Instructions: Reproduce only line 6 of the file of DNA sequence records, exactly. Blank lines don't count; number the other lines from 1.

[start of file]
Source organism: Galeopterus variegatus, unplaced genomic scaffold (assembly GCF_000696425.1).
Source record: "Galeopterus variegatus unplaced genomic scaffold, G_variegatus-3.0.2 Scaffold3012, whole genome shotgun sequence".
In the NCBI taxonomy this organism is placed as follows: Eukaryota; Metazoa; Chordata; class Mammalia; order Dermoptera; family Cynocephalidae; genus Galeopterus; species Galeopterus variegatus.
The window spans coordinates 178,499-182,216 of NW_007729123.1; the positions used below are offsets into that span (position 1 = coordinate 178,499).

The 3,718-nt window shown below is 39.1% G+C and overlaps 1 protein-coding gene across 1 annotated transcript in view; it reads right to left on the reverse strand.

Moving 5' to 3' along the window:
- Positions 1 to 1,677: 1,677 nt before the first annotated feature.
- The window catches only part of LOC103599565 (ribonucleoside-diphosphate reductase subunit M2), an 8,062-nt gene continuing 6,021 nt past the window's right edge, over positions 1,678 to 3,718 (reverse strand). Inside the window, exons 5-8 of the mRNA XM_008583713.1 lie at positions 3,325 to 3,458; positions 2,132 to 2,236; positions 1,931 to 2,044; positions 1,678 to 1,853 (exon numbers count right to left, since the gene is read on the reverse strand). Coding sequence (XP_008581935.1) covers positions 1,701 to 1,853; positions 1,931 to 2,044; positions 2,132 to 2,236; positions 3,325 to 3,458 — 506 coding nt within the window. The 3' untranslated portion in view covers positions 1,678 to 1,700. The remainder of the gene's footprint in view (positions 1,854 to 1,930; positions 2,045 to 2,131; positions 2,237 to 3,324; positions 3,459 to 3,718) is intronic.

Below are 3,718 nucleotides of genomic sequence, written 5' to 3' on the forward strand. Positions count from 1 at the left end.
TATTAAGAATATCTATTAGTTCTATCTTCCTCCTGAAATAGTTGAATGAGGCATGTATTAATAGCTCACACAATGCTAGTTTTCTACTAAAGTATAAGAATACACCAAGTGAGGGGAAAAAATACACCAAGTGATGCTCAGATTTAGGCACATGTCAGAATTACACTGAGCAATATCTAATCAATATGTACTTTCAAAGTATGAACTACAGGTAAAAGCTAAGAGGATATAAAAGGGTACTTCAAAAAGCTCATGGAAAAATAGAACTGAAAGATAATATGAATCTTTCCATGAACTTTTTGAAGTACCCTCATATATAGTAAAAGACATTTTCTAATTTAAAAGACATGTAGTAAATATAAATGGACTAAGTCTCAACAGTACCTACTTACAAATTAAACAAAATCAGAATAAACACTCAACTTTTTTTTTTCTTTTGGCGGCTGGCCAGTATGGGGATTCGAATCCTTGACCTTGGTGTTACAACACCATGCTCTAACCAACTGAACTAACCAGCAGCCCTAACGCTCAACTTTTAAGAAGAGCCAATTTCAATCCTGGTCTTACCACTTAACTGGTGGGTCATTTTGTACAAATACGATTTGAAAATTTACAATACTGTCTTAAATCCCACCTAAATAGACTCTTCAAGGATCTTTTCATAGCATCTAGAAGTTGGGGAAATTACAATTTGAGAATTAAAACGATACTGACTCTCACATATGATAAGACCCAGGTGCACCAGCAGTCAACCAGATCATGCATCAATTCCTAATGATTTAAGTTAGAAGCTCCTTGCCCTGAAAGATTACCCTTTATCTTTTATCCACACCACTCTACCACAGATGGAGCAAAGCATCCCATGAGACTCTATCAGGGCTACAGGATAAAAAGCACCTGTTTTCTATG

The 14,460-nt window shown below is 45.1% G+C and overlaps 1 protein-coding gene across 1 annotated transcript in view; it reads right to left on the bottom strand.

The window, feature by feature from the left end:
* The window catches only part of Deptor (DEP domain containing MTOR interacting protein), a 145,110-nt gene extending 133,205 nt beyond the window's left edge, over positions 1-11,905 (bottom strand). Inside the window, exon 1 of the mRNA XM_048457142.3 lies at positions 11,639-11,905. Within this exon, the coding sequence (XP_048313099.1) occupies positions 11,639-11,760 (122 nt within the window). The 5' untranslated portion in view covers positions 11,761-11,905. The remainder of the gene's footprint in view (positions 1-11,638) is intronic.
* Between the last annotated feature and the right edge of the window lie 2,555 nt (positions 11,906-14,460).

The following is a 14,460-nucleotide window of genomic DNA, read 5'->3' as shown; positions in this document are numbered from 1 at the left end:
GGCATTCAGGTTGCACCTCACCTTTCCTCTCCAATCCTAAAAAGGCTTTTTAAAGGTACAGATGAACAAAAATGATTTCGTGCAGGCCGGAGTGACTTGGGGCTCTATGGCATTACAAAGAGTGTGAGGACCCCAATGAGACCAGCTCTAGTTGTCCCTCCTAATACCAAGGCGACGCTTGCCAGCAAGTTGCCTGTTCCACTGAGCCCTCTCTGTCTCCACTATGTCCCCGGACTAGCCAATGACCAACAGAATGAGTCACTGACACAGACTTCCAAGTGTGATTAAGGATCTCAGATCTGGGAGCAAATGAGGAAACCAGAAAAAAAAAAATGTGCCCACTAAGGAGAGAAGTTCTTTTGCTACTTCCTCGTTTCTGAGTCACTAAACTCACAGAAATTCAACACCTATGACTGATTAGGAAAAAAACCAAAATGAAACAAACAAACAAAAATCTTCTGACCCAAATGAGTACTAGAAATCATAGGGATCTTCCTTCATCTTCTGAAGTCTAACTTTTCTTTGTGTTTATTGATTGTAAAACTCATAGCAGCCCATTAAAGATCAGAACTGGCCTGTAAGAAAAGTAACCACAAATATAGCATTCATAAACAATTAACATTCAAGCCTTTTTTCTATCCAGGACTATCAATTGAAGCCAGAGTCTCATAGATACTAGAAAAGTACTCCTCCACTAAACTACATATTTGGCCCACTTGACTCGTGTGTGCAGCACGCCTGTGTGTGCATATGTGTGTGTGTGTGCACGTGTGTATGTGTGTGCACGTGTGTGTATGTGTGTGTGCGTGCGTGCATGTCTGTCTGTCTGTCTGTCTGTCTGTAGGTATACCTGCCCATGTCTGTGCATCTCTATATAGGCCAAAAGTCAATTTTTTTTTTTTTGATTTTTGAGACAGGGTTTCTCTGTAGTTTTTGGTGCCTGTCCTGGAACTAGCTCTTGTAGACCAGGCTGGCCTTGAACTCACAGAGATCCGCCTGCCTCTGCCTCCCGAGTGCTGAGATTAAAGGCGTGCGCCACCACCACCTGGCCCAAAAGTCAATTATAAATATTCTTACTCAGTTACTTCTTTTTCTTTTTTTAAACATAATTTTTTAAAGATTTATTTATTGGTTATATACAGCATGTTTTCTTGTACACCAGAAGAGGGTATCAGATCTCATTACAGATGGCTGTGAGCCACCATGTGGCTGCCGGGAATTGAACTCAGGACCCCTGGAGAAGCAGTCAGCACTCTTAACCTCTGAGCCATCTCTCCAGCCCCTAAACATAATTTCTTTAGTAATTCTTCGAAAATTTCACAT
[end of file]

Moving 5' to 3' along the window: